Tuesday’s policy statement by the Federal Reserve was positive, in spite of the immediate market downturn, Jason Trennert, chief investment strategist of Strategas Research, told CNBC Wednesday.
“I think the stock market may be interpreting this the wrong way,” said Trennert. “I view it as quite positive because the size of the balance sheet is at least going to remain unchanged. I don’t think you’re going to have more quantitative easing any time soon.”
He said that Fed Chairman Ben Bernanke also left the door open for the Fed to add to the balance sheet, should the recovery falter and the central bank thinks it’s necessary to take further action.
In downgrading its economic outlook on Tuesday, the Fed said it would reinvest "principal payments from agency debt and agency mortgage-backed securities in longer-term Treasury securities...and continue to roll over the Federal Reserve's holdings of Treasury securities as they mature."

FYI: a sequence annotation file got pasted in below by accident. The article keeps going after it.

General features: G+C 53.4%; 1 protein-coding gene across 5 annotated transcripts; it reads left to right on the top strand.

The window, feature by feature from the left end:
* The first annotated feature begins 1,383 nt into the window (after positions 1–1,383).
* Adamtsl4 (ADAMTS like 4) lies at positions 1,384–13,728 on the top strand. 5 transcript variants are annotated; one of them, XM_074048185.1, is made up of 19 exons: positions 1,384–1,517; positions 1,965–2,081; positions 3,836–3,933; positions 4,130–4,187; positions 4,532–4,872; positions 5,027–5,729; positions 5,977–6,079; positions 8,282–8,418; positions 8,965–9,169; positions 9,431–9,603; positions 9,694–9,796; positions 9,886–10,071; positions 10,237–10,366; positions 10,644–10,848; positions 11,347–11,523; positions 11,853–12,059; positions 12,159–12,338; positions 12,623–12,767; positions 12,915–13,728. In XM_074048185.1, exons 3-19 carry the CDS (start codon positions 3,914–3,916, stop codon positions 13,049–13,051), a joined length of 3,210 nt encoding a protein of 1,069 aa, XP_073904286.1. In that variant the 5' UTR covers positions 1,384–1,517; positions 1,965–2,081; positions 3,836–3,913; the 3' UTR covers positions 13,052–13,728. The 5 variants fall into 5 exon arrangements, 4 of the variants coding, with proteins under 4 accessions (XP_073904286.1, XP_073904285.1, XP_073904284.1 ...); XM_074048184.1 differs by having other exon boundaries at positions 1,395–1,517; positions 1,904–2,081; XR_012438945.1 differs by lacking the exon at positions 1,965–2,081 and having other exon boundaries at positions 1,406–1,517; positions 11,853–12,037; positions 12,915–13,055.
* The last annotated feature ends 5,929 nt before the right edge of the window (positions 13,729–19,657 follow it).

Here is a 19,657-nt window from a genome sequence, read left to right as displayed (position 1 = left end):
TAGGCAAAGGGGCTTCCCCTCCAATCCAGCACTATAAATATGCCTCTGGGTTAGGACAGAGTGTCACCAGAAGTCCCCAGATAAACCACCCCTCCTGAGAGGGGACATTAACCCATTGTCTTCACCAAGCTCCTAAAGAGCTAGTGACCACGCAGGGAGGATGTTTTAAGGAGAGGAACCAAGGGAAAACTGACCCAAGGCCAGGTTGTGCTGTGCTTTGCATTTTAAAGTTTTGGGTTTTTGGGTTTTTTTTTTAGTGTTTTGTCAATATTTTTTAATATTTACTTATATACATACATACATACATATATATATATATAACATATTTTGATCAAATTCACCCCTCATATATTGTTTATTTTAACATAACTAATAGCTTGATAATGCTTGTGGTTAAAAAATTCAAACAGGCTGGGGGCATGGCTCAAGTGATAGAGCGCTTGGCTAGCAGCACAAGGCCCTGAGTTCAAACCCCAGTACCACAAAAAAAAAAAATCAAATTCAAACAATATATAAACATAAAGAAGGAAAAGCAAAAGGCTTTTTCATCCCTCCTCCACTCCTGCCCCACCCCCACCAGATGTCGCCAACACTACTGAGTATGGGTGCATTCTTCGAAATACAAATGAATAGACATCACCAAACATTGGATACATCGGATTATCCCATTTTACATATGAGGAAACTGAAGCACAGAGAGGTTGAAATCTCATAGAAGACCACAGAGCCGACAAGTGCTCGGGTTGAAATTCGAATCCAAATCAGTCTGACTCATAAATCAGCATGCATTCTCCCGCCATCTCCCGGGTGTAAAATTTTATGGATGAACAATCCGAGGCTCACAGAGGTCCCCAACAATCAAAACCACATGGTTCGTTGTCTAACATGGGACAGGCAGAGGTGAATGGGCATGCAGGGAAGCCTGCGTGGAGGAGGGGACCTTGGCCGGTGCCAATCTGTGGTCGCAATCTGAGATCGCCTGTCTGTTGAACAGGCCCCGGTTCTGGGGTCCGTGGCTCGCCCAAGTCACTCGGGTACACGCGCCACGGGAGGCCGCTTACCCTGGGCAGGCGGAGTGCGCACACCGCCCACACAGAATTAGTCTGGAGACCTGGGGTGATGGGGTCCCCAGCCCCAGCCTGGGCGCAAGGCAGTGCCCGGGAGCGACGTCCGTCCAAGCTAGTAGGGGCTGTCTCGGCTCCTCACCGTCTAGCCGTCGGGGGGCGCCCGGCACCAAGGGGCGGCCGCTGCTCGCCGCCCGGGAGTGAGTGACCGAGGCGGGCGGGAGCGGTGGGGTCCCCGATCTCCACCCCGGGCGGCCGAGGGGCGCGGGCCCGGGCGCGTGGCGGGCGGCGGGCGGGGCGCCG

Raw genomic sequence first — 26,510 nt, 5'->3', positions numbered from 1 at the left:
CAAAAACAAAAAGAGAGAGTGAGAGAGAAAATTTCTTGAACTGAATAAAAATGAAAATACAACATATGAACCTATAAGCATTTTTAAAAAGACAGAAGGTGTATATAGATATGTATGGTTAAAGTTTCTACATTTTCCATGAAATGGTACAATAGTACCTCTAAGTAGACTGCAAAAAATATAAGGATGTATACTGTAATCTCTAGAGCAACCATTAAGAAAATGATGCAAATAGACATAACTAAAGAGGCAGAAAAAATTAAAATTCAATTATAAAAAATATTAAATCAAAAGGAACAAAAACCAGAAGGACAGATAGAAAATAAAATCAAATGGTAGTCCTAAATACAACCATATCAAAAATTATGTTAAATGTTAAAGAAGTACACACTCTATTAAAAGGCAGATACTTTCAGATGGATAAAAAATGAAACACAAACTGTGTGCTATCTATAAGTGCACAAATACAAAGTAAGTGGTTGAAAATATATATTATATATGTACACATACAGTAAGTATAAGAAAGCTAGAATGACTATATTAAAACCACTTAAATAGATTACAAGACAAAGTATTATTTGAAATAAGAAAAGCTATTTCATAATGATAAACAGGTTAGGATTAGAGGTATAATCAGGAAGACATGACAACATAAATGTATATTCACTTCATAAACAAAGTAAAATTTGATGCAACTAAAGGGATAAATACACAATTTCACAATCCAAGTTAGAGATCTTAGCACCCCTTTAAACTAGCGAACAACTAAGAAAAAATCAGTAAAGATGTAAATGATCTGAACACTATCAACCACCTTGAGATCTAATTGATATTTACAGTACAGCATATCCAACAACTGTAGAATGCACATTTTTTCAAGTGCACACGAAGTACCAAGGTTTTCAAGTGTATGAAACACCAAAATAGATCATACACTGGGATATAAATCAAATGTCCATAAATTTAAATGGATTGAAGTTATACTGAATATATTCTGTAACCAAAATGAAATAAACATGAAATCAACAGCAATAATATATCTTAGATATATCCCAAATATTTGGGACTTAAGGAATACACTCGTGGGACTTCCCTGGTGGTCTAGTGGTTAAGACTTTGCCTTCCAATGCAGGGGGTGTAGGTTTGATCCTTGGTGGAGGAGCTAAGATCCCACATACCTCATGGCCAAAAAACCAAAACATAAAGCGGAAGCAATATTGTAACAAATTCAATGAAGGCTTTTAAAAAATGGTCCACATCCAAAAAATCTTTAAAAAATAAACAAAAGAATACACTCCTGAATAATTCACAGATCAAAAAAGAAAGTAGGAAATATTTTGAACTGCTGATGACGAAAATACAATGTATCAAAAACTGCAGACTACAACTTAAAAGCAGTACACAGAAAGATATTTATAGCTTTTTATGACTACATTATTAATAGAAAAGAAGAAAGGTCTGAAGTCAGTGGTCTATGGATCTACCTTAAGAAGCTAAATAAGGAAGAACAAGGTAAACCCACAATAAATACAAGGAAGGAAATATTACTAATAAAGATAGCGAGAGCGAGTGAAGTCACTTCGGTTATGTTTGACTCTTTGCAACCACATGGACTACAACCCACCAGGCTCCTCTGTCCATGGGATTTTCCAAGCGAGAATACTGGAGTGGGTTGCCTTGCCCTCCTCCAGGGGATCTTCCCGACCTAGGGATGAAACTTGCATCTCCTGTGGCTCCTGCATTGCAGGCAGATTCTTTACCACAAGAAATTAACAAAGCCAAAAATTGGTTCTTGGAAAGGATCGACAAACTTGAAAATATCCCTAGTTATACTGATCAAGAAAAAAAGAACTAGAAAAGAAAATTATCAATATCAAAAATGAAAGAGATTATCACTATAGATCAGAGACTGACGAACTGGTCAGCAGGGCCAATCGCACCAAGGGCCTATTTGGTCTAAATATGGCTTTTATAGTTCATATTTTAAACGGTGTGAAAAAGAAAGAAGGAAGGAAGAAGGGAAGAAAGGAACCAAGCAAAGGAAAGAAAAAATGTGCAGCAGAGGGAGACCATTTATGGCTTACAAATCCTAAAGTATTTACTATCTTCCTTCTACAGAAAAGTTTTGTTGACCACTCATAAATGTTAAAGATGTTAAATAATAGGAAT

The Fed’s balance sheet is currently made up of about 30 percent in Treasurys and the rest in mortgage-backed securities, said Trennert, as opposed to how it was at the height of the financial crisis in 2008 when 90 percent was in Treasurys.
Trennert added that the Fed’s action subtly puts more pressure on the administration to come up with a solution for the troubled housing market. “I think in the next couple of weeks, you may see another initiative on the fiscal side to support housing because this rolling the debt over from agencies into Treasurys at the margin puts more pressure on the Obama administration.”
Jim O’Sullivan, chief economist at MF Global, said the Fed’s statement was an acknowledgement that the recovery has slowed, but he added: “They aren’t giving up on the recovery. If it’s not just a near-term slowing, they will come back and do a lot more. What they did yesterday was very small and token.”